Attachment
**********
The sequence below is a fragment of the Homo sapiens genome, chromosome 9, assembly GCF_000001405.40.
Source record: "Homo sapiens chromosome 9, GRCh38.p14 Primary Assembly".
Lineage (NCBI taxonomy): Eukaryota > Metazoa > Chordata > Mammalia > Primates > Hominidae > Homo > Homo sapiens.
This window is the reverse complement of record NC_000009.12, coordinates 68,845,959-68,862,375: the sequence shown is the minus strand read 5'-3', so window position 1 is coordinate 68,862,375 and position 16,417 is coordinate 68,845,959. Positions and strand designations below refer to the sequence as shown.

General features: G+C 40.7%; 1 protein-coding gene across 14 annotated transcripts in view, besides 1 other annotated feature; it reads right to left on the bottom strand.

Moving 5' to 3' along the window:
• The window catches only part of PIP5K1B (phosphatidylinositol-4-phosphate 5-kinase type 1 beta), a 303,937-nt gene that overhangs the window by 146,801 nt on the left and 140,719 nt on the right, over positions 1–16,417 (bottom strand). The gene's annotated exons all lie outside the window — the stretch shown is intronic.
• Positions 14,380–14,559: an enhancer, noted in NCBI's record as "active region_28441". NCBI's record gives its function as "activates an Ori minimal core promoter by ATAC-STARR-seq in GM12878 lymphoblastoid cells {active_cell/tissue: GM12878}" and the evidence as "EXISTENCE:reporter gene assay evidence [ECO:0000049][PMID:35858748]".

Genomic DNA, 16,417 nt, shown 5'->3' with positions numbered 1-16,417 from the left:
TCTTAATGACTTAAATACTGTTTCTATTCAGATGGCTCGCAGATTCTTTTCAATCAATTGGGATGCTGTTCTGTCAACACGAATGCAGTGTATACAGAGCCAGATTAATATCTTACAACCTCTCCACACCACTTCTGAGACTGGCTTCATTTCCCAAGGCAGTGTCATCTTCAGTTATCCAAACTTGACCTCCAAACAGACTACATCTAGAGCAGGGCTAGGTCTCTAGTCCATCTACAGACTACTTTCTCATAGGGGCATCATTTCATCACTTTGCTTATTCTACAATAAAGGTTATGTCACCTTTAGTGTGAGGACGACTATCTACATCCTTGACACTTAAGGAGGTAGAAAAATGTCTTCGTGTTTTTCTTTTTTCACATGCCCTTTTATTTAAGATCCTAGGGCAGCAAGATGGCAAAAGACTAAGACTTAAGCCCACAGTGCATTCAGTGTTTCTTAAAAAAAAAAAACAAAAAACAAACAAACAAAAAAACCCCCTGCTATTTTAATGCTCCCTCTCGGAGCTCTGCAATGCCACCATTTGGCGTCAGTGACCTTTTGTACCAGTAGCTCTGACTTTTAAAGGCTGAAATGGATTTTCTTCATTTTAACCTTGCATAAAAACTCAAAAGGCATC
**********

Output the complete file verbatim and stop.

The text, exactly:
The sequence below is a fragment of the Homo sapiens genome, chromosome 9, assembly GCF_000001405.40.
Source record: "Homo sapiens chromosome 9, GRCh38.p14 Primary Assembly".
Lineage (NCBI taxonomy): Eukaryota > Metazoa > Chordata > Mammalia > Primates > Hominidae > Homo > Homo sapiens.
This window is the reverse complement of record NC_000009.12, coordinates 68,845,959-68,862,375: the sequence shown is the minus strand read 5'-3', so window position 1 is coordinate 68,862,375 and position 16,417 is coordinate 68,845,959. Positions and strand designations below refer to the sequence as shown.

General features: G+C 40.7%; 1 protein-coding gene across 14 annotated transcripts in view, besides 1 other annotated feature; it reads right to left on the bottom strand.

Moving 5' to 3' along the window:
• The window catches only part of PIP5K1B (phosphatidylinositol-4-phosphate 5-kinase type 1 beta), a 303,937-nt gene that overhangs the window by 146,801 nt on the left and 140,719 nt on the right, over positions 1–16,417 (bottom strand). The gene's annotated exons all lie outside the window — the stretch shown is intronic.
• Positions 14,380–14,559: an enhancer, noted in NCBI's record as "active region_28441". NCBI's record gives its function as "activates an Ori minimal core promoter by ATAC-STARR-seq in GM12878 lymphoblastoid cells {active_cell/tissue: GM12878}" and the evidence as "EXISTENCE:reporter gene assay evidence [ECO:0000049][PMID:35858748]".

Genomic DNA, 16,417 nt, shown 5'->3' with positions numbered 1-16,417 from the left:
TCTTAATGACTTAAATACTGTTTCTATTCAGATGGCTCGCAGATTCTTTTCAATCAATTGGGATGCTGTTCTGTCAACACGAATGCAGTGTATACAGAGCCAGATTAATATCTTACAACCTCTCCACACCACTTCTGAGACTGGCTTCATTTCCCAAGGCAGTGTCATCTTCAGTTATCCAAACTTGACCTCCAAACAGACTACATCTAGAGCAGGGCTAGGTCTCTAGTCCATCTACAGACTACTTTCTCATAGGGGCATCATTTCATCACTTTGCTTATTCTACAATAAAGGTTATGTCACCTTTAGTGTGAGGACGACTATCTACATCCTTGACACTTAAGGAGGTAGAAAAATGTCTTCGTGTTTTTCTTTTTTCACATGCCCTTTTATTTAAGATCCTAGGGCAGCAAGATGGCAAAAGACTAAGACTTAAGCCCACAGTGCATTCAGTGTTTCTTAAAAAAAAAAAACAAAAAACAAACAAACAAAAAAACCCCCTGCTATTTTAATGCTCCCTCTCGGAGCTCTGCAATGCCACCATTTGGCGTCAGTGACCTTTTGTACCAGTAGCTCTGACTTTTAAAGGCTGAAATGGATTTTCTTCATTTTAACCTTGCATAAAAACTCAAAAGGCATC